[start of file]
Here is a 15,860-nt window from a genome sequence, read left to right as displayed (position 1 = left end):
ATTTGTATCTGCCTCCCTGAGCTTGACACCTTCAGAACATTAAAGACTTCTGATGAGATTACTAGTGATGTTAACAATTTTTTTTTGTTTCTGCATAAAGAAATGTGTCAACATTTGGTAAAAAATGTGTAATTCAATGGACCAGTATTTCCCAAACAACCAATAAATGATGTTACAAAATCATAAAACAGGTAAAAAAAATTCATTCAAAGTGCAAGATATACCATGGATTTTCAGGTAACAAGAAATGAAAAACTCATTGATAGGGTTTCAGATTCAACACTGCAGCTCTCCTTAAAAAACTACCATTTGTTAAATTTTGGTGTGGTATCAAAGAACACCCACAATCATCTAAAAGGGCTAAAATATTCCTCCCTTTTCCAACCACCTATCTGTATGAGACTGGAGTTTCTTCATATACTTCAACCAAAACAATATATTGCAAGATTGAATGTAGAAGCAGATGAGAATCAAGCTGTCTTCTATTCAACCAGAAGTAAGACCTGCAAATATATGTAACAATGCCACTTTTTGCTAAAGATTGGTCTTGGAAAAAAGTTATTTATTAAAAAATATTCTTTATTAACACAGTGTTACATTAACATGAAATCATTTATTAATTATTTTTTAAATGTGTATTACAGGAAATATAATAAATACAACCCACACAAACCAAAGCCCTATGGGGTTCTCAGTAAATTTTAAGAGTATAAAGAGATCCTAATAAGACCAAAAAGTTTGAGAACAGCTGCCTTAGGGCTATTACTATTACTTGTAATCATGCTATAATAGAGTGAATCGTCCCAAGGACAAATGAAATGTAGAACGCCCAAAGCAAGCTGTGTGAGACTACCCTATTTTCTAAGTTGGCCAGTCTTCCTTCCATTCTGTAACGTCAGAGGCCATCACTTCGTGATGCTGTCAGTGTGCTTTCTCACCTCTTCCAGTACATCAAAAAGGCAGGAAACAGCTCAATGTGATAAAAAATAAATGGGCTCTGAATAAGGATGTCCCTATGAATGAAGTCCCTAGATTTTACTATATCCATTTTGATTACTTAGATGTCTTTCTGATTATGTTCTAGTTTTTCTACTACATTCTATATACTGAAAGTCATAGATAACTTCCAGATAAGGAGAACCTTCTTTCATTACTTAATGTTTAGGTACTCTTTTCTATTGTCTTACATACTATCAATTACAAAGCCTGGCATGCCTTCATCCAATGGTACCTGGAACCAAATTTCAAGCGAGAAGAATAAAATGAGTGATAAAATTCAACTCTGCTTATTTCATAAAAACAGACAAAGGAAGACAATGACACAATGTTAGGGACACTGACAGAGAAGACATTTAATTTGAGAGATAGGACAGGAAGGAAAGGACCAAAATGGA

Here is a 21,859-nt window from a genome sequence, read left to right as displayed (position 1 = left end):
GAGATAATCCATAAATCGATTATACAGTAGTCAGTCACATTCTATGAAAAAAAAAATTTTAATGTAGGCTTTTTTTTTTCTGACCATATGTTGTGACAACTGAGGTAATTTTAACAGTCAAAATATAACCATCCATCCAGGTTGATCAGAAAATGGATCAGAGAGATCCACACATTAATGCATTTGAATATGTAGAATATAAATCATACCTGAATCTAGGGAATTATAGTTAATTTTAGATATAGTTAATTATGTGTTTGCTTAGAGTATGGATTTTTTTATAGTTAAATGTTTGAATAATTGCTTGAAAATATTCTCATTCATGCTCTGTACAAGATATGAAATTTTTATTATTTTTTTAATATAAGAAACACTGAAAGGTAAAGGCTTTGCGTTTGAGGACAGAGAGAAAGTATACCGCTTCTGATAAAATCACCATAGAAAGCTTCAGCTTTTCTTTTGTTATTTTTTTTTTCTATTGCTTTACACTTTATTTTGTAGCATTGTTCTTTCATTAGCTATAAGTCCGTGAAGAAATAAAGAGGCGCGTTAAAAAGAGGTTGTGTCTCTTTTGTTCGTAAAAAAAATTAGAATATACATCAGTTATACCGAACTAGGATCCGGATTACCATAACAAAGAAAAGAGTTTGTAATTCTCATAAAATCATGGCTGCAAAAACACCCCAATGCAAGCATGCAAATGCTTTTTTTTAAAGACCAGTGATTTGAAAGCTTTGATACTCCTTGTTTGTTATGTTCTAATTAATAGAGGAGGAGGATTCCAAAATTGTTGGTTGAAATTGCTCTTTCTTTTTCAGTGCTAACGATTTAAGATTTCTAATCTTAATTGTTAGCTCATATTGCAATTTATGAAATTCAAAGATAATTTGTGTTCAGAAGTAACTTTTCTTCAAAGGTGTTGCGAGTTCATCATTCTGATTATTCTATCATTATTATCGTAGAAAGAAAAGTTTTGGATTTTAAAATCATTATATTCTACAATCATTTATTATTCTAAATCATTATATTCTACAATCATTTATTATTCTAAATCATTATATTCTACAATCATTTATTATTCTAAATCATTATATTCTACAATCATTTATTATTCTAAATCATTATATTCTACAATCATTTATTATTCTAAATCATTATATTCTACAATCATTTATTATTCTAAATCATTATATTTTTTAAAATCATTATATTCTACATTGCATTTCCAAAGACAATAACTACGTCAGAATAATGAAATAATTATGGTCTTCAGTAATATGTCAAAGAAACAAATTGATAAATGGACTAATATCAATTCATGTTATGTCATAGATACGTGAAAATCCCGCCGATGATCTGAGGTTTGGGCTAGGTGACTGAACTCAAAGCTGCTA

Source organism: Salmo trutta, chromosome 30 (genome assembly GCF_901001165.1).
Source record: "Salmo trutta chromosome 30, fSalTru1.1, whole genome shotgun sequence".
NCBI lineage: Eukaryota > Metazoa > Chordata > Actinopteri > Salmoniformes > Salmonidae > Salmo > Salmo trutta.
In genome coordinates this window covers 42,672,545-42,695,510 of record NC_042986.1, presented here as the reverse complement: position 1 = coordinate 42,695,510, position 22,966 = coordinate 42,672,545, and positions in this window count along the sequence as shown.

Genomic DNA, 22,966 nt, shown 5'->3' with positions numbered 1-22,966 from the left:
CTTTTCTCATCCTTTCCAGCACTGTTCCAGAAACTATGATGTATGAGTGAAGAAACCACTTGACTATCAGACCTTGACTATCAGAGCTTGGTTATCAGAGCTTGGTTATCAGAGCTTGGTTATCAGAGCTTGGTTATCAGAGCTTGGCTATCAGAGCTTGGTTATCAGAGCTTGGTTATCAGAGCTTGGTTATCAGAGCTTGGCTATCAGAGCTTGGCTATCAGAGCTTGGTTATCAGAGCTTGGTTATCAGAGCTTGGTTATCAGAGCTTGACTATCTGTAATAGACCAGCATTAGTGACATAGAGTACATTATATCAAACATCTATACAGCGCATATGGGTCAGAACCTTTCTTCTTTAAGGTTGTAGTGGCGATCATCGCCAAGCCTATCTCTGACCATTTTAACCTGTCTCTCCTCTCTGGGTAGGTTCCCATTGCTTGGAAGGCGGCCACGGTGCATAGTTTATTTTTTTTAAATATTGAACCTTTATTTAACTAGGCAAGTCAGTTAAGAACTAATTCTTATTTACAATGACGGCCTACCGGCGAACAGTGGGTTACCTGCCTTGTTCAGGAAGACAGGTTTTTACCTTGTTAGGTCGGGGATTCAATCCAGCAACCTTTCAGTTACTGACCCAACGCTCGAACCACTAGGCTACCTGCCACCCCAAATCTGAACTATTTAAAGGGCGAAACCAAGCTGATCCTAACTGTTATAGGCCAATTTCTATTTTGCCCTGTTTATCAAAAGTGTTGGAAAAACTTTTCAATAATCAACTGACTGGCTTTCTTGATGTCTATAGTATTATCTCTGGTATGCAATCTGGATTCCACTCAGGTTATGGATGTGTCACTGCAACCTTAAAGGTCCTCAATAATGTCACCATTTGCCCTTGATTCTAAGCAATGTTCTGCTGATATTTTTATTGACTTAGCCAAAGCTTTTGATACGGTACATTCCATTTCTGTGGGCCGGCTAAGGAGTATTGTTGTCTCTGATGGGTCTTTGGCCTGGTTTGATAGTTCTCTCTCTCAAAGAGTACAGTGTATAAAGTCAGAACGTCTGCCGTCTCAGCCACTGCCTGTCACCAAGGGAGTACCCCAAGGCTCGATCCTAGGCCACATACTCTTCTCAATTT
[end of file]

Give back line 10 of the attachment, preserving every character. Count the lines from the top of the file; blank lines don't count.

CTTTTCTCATCCTTTCCAGCACTGTTCCAGAAACTATGATGTATGAGTGAAGAAACCACTTGACTATCAGACCTTGACTATCAGAGCTTGGTTATCAGAGCTTGGTTATCAGAGCTTGGTTATCAGAGCTTGGTTATCAGAGCTTGGCTATCAGAGCTTGGTTATCAGAGCTTGGTTATCAGAGCTTGGTTATCAGAGCTTGGCTATCAGAGCTTGGCTATCAGAGCTTGGTTATCAGAGCTTGGTTATCAGAGCTTGGTTATCAGAGCTTGACTATCTGTAATAGACCAGCATTAGTGACATAGAGTACATTATATCAAACATCTATACAGCGCATATGGGTCAGAACCTTTCTTCTTTAAGGTTGTAGTGGCGATCATCGCCAAGCCTATCTCTGACCATTTTAACCTGTCTCTCCTCTCTGGGTAGGTTCCCATTGCTTGGAAGGCGGCCACGGTGCATAGTTTATTTTTTTTAAATATTGAACCTTTATTTAACTAGGCAAGTCAGTTAAGAACTAATTCTTATTTACAATGACGGCCTACCGGCGAACAGTGGGTTACCTGCCTTGTTCAGGAAGACAGGTTTTTACCTTGTTAGGTCGGGGATTCAATCCAGCAACCTTTCAGTTACTGACCCAACGCTCGAACCACTAGGCTACCTGCCACCCCAAATCTGAACTATTTAAAGGGCGAAACCAAGCTGATCCTAACTGTTATAGGCCAATTTCTATTTTGCCCTGTTTATCAAAAGTGTTGGAAAAACTTTTCAATAATCAACTGACTGGCTTTCTTGATGTCTATAGTATTATCTCTGGTATGCAATCTGGATTCCACTCAGGTTATGGATGTGTCACTGCAACCTTAAAGGTCCTCAATAATGTCACCATTTGCCCTTGATTCTAAGCAATGTTCTGCTGATATTTTTATTGACTTAGCCAAAGCTTTTGATACGGTACATTCCATTTCTGTGGGCCGGCTAAGGAGTATTGTTGTCTCTGATGGGTCTTTGGCCTGGTTTGATAGTTCTCTCTCTCAAAGAGTACAGTGTATAAAGTCAGAACGTCTGCCGTCTCAGCCACTGCCTGTCACCAAGGGAGTACCCCAAGGCTCGATCCTAGGCCACATACTCTTCTCAATTT